The Noose

Gregor was still asleep on the park bench, tightly huddled in his raggedy blanket when the lawyer found him.

“Mr. Fischer? Officer Burksbury said that I’d find you here.”

Gregor slowly pulled down the blanket to let his eyes adjust to the midday sun. It just wouldn’t do to miss the only time of the day when he could feel his toes. Brushing snow off himself and the bench, he looked at the sharply dressed man.

“Whaddya want?”

“If you would accompany me sir, I have some business with you.”

“You won’t send me to jail.  They’re all chock-full of real scoundrels. No place for two-bit twats like us. I tried, and the judge just keeps giving me warnings. How come rapists have four strong walls, while innocents like us are left to the mercy of the frost outside, eh? Tell me what you want, pappy.”

The lawyer stifled a frown at the ruggedness of the man’s speech.

“It is a bit of good news for you, I suppose, and a formality for me. Accompany me to my office, sir, we just have a bit of paperwork to fill, and you can be on your way.”

Shrugging, Gregor wondered if this man’s office would be warm, and whether he was finally getting sent to jail. Rubbing his hands, and tucking the blanket under his arm, he sauntered after the man who walked with habituated precision.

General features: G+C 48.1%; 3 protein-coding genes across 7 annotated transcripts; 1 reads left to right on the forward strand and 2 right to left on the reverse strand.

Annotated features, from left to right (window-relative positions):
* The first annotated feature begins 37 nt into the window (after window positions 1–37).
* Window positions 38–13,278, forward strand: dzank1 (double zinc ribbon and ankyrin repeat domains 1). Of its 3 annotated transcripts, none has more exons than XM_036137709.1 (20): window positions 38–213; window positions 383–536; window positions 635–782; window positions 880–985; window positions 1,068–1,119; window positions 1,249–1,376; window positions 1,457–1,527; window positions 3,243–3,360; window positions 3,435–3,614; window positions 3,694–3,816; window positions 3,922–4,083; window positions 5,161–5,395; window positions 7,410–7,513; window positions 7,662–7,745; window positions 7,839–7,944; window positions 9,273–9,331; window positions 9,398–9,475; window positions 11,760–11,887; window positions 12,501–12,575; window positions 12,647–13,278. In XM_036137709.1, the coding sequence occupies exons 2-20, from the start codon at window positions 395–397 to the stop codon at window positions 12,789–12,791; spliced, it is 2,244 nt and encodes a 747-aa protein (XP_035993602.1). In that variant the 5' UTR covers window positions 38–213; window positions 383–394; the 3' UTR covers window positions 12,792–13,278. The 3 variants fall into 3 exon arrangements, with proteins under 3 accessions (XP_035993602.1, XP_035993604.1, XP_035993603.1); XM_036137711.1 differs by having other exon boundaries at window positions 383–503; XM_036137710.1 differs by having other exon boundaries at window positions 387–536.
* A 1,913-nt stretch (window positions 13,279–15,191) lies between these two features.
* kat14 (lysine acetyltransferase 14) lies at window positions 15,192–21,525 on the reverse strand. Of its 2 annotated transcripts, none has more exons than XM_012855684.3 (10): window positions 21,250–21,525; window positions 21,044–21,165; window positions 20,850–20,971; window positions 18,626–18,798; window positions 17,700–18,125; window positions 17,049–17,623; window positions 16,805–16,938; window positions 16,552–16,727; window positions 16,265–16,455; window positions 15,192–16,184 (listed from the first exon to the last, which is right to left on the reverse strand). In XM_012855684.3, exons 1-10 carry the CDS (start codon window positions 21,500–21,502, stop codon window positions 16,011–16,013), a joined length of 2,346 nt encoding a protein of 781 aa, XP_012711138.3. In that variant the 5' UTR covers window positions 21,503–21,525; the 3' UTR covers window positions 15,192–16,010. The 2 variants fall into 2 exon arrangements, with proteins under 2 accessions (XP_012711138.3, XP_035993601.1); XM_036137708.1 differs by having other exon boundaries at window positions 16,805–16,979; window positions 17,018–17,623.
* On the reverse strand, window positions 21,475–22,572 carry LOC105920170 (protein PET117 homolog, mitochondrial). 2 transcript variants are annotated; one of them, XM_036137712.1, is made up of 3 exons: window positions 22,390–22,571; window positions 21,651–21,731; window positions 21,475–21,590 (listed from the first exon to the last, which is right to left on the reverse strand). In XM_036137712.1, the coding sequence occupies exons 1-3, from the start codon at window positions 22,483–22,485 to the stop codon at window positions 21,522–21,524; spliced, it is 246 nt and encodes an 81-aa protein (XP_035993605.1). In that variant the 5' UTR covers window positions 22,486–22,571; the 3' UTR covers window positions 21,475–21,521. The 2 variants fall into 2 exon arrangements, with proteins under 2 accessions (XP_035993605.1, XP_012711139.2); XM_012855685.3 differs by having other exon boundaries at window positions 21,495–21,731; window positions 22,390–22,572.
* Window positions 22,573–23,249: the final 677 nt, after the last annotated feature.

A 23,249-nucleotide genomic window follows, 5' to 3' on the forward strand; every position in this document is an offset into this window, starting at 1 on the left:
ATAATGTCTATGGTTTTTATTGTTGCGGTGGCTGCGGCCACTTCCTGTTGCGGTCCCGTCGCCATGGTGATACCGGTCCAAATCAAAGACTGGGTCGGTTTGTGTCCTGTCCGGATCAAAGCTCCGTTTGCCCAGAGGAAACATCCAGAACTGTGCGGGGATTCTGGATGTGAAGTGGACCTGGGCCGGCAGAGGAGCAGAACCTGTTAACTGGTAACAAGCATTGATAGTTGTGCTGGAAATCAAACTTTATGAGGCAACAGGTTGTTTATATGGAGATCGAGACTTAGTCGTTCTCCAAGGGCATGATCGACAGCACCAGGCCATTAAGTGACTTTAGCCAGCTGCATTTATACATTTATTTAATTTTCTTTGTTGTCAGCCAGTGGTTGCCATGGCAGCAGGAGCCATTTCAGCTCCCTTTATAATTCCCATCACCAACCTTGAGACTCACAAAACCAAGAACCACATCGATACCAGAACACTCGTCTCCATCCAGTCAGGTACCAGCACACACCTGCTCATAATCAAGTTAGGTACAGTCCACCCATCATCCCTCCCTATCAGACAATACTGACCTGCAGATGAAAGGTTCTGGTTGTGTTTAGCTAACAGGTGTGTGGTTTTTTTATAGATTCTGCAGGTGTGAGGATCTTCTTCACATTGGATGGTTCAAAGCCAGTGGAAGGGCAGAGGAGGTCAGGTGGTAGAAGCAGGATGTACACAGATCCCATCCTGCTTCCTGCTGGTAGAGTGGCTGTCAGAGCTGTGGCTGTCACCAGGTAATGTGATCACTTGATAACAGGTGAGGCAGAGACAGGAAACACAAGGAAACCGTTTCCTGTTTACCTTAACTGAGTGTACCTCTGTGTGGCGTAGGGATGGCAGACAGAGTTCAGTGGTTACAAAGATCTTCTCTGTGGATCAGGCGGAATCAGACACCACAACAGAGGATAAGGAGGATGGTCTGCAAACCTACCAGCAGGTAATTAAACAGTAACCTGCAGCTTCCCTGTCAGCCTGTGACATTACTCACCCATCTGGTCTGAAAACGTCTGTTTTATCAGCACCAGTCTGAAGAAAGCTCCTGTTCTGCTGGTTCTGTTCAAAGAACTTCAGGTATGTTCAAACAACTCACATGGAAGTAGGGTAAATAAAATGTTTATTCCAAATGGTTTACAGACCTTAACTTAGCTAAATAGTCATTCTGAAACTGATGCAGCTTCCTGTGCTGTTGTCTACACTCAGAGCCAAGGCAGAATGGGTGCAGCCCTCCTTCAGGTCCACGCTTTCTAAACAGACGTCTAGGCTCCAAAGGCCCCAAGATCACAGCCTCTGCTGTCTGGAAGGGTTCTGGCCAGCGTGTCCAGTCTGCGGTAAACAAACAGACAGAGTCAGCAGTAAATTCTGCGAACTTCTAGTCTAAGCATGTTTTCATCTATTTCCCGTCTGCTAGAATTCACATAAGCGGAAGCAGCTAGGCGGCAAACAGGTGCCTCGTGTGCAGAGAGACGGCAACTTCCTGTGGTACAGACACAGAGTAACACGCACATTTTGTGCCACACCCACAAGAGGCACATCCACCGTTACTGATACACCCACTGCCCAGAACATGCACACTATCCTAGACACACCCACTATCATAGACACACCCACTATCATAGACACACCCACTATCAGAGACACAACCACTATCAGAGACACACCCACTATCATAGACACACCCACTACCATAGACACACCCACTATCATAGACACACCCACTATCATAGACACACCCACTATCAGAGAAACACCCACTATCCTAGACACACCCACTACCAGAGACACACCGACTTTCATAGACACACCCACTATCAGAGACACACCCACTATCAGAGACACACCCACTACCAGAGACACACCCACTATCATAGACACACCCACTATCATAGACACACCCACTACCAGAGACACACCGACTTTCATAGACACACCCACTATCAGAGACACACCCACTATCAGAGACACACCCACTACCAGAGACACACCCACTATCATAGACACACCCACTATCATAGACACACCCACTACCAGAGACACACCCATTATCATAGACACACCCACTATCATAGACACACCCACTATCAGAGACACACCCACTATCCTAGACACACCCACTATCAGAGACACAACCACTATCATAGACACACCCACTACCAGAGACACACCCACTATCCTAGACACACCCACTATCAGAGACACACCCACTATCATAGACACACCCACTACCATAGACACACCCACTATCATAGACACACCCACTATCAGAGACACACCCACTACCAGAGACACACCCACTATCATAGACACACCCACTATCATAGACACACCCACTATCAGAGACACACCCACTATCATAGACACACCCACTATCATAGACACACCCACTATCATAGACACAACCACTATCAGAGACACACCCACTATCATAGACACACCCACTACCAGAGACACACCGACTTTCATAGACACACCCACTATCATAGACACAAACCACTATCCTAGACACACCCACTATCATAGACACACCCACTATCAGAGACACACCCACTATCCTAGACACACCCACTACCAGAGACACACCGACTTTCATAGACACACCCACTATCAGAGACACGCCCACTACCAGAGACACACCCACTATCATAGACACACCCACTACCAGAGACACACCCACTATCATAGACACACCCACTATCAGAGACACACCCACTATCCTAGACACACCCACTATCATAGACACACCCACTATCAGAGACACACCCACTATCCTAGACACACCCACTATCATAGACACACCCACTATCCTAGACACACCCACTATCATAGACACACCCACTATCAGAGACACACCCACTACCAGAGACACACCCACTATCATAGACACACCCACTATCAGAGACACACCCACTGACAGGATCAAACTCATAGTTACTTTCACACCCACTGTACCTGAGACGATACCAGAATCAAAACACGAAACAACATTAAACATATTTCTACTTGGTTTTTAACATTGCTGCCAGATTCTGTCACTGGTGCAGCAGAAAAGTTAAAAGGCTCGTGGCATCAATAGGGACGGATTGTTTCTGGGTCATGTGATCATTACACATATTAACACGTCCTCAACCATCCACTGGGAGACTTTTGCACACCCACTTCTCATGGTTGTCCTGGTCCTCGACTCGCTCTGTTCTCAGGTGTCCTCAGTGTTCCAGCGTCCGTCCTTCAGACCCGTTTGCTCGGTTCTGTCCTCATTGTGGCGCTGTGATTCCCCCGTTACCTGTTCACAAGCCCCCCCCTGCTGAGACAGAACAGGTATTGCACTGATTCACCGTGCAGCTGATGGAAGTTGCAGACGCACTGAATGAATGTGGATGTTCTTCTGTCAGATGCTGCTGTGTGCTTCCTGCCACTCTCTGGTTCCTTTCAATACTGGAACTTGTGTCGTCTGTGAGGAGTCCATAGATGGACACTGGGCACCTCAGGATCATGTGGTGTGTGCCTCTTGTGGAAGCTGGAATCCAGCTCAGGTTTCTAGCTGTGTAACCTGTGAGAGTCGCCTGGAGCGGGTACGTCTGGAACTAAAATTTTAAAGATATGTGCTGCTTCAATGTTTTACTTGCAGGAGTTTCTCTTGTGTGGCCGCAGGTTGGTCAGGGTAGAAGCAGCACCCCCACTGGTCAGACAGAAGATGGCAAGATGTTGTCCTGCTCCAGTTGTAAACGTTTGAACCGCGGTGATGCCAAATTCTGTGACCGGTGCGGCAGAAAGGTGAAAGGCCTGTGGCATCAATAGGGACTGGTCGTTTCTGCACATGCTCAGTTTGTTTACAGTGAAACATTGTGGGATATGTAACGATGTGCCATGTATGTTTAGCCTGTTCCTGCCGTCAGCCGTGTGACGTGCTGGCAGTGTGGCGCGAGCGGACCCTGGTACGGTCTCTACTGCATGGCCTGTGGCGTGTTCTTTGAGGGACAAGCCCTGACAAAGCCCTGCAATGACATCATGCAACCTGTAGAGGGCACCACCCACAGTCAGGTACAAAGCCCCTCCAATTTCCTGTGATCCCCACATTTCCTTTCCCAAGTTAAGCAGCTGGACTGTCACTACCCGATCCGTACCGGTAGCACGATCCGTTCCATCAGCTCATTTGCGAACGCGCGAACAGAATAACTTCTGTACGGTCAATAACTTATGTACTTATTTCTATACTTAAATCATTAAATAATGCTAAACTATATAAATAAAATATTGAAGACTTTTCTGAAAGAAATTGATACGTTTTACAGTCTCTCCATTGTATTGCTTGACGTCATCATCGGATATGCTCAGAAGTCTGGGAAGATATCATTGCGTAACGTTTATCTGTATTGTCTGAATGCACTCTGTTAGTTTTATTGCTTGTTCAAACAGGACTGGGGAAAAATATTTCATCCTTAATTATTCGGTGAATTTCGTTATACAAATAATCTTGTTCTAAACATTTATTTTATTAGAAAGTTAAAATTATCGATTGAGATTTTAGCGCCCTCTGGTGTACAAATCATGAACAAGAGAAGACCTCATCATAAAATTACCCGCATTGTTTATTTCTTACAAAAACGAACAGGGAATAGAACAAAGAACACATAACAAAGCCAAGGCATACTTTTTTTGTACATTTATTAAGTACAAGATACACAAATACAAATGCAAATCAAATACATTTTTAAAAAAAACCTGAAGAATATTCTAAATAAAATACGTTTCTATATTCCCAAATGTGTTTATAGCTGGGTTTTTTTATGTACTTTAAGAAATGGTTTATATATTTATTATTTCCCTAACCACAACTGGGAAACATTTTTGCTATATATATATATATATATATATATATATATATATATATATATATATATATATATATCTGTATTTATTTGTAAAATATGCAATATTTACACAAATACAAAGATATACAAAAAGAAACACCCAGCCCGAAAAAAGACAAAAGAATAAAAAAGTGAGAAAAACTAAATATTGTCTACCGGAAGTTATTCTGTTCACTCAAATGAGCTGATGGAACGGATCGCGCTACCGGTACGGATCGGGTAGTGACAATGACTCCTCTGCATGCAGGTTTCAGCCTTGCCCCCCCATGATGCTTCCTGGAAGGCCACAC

Three hours later, he stood outside a peculiar old apartment. It had so happened that Gregor’s uncle, Duncan Fischer, had passed away. Gregor didn’t remember much of him, his uncle was never big on family, and was rarely around. In fact, Gregor hadn’t seen him for years. He wondered what had happened to him. He wound back his memories to the hazy teen years, when his uncle got into a scuffle with Gregor’s alcoholic father. It wasn’t long after that Duncan Fischer stormed out the door, never to return. He had heard about his uncle’s job as a travelling salesman, and how he had married. The last time he was seen was at Gregor’s parents’ funeral.